During the parasite season, both internal and external , our cats begin to be very annoyed with them because they do not leave them alone for a moment. And, even if they do not go abroad, we could inadvertently bring an unwanted guest, especially if we live in rural areas.
Let’s see how often to deworm my cat , and give him the opportunity to enjoy the good weather to the fullest.
Types of parasites that cats can have
External parasites such as fleas or ticks are, without any doubt, those that most disturb the tranquility of our friends, and also that of their caregivers. To prevent and / or remedy them, pipettes, sprays or necklaces are used.
- Pipettes: theyare the easiest to apply, since it is only one dose per month and the animal is not usually scared. This type of treatment is the most suitable for those who go abroad.
- Sprays: theyare cheap, especially if we only have one cat. The downside is that, when cleaning, you could swallow insecticidal liquid and suffer some kind of allergic reaction. To avoid this, it must be applied as if it were a pipette, that is, with a few drops on the upper part of the neck, where there is no way to access. It will be repeated every time we see a parasite, but without exceeding it.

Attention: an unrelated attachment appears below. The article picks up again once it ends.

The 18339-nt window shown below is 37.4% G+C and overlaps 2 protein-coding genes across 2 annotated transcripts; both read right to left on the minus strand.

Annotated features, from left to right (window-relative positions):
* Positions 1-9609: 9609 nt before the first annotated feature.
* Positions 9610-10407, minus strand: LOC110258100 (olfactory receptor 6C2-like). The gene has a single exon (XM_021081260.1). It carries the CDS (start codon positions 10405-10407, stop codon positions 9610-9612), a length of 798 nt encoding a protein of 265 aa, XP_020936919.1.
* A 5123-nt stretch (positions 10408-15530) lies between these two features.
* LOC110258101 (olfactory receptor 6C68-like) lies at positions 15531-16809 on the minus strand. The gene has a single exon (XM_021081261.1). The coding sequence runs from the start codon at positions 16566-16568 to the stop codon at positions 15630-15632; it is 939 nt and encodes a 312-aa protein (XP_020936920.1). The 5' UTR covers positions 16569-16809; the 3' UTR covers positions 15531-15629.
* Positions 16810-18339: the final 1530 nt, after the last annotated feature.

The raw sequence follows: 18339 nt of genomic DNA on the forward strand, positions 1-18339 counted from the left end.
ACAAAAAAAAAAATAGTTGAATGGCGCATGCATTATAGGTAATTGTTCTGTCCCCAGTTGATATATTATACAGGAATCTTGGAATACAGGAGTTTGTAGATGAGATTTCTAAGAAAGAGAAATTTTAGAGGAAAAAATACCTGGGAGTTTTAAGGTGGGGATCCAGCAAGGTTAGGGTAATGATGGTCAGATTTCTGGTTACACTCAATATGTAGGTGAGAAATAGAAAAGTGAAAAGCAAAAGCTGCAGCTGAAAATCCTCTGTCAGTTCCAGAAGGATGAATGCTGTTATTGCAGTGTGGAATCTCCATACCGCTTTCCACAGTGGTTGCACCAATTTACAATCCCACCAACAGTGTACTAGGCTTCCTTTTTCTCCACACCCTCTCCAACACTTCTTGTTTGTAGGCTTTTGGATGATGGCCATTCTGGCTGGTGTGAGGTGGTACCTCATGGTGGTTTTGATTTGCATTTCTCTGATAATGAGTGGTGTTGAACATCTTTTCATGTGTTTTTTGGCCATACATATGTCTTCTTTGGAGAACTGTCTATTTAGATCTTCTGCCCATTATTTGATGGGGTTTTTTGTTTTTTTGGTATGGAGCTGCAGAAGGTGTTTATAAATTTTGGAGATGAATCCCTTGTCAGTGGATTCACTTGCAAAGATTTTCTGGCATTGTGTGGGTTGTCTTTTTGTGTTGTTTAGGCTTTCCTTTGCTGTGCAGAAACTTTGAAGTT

- Collars:effective monthly or quarterly, they are very effective when the animal does not go out more than the backyard.
Internal parasites are those that live inside the body. In general, it is recommended to give them an oral antiparasitic pill every three months , especially to keep their digestive system free of parasites that could cause health problems such as diarrhea or weight loss due to decreased appetite.
I would like to continue this article also mentioning natural antiparasitics , such as necklaces or pipettes with citronella. They do not have any side effects, and are ideal for those cats that have suffered an allergic reaction to the chemical components of antiparasitics that you can find in pet stores. If you choose to use this type of product, the dose will be that indicated by the manufacturer, but it is usually a pipette every 15 days, or a necklace per month.